Chile Masterclass Brings England's 'Lack of Identity' Issues to the Fore

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Chile Masterclass Brings England's 'Lack of Identity' Issues to the Fore
Alex Livesey/Getty Images

WEMBLEY, LONDON — Jorge Sampaoli labelled Wembley Stadium a "cathedral" for football in the pre-match programme ahead of England's tussle with Chile.

On face value it looked a little like the tactician was awestruck, but as soon as he stepped onto the pitch it was clear the man exudes confidence in his side.

Alexis Sanchez scored a goal in each half to condemn England to a 2-0 loss on home turf, placing Roy Hodgson's World Cup preparations into the spotlight for all the wrong reasons.

No Arturo Vidal? No problem. No Jorge Valdivia? Again, Sampaoli isn't losing any sleep over it. Chile have crafted an "identity"—something every player subscribes to and every player believes in.

The same cannot be said for England. It's an issue the nation has carried for some time, but nothing has been done to solve it. Hodgson's men are frequently lambasted for using a 4-4-2 formation, then ridiculed just as badly when they try something else—and fail.

Coping without Vidal and Fernandez is not something England would be able to do were the tables to be turned, but Chile looked just fine. The replacements drafted in—Jean Beausejour and Matias Fernandez—seamlessly slotted into a well-oiled red machine.

Meanwhile, half the England team pressed while the other half sat back, chaos reigned supreme and the absence of Steven Gerrard as a regista-esque influence appeared colossal.

Clive Brunskill/Getty Images

We witnessed a visiting side who frequently play a 3-4-3, yet injuries dictated a switch to the 4-3-3. Both Eugenio Mena and Charles Aranguiz had their positions changed for the exhibition, yet had you not watched Chile before you'd not have noticed it.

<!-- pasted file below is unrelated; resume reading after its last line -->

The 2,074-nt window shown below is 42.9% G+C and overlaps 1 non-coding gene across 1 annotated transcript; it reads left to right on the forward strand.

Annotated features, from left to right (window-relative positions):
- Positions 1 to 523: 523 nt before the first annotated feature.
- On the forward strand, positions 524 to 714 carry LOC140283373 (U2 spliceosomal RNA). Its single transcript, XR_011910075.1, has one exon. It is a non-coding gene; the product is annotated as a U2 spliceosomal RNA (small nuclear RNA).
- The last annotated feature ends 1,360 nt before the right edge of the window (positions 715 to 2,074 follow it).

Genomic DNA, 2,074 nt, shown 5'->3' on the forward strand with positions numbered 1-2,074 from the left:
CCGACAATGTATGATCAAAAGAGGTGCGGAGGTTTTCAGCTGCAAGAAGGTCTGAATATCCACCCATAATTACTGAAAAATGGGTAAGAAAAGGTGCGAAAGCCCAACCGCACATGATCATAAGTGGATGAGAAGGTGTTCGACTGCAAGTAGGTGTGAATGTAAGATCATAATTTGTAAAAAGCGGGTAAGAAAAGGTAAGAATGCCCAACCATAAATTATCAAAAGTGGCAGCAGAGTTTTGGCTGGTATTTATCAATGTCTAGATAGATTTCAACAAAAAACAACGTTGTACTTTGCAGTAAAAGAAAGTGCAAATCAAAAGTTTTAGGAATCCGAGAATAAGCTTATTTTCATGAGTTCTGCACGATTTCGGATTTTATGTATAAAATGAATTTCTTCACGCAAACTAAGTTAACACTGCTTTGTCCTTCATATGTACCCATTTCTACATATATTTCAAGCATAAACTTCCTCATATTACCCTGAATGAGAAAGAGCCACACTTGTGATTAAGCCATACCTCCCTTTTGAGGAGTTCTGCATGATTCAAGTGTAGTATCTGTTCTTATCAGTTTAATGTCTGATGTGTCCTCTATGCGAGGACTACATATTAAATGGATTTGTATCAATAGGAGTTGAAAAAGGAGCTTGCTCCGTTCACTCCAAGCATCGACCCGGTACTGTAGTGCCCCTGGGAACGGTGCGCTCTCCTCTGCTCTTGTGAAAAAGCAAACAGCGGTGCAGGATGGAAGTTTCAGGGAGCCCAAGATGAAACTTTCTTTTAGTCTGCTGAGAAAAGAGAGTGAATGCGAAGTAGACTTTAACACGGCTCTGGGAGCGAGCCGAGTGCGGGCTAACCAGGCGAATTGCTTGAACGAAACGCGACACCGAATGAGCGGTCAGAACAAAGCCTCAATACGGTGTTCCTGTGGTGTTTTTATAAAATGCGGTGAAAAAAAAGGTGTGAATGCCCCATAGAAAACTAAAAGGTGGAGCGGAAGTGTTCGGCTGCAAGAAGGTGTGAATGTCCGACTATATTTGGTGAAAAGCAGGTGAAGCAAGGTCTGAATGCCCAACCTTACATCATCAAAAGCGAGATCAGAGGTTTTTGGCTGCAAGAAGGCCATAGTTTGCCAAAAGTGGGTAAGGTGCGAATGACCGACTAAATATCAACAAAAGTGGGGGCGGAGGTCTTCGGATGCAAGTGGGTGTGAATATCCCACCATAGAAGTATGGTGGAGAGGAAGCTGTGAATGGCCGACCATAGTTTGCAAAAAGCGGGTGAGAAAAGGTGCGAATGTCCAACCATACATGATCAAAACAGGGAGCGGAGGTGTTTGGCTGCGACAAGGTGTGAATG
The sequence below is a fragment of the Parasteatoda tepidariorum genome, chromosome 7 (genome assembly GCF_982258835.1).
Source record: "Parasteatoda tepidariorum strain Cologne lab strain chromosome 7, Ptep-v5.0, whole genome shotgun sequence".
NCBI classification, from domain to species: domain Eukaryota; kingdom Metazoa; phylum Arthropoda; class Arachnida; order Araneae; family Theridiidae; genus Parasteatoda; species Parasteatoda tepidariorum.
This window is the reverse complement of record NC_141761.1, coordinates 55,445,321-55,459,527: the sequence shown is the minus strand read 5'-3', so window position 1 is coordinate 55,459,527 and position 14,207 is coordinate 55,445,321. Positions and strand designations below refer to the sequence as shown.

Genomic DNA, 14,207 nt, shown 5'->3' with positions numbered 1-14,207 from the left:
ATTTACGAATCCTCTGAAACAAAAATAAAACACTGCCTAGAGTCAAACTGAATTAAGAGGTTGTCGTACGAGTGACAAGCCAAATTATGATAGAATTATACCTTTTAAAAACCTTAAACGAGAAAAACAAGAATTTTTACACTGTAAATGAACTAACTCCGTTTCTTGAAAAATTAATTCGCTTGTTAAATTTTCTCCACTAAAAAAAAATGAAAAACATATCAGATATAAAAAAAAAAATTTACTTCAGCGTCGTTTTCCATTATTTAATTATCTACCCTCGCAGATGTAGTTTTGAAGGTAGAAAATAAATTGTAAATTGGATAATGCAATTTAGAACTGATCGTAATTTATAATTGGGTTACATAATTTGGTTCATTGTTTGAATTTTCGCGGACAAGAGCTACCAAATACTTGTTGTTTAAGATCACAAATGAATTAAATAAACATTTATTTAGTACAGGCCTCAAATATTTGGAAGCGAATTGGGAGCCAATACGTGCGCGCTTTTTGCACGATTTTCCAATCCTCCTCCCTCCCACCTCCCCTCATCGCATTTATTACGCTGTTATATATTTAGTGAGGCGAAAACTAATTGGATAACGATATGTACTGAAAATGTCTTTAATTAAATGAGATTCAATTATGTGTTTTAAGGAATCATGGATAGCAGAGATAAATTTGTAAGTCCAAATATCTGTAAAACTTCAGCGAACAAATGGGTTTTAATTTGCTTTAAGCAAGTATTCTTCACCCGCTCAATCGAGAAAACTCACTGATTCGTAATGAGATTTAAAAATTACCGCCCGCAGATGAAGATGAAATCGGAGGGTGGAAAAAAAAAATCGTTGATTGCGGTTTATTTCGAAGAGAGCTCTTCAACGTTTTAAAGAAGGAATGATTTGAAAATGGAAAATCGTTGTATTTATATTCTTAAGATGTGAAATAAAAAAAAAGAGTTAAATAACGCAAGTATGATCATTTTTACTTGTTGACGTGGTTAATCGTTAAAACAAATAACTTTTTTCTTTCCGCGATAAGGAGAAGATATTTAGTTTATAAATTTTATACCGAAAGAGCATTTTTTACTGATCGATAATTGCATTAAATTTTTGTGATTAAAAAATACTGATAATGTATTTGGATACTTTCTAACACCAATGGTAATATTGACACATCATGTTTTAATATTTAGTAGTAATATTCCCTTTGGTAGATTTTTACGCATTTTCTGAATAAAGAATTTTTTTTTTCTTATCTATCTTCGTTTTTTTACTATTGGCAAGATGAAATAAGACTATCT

Contrast this to the blatant lack of chemistry between Jay Rodriguez and Leighton Baines, or Glen Johnson and Adam Lallana, and you get the feeling England's familiarity is built upon the wrong foundations.

That's not a slight on the debutants' performances—more a worry surround the culture of England's national football team.

Chile came to England and had a game plan. They executed said game plan, and in the process they stopped England from executing theirs.

Hodgson's men found themselves initiating quick counters, matching Chile's energy, yet that can't have been the strategy laid out by the coach pre-game. It didn't play to the side's strengths.

La Roja have a system in place in which any player can slot in and perform a job; each and every one of the 22 players Sampaoli brought to Wembley knew the ins and outs of the formation and playing style.

It's what's led to Brazil's renaissance under Luiz Felipe Scolari in parts, and it's what's lead Barcelona and Spain to dynasties over the past six years. Chile presented a test that won't be uncommon at the 2014 FIFA World Cup, and Hodgson's boys failed the first of a three-part test.

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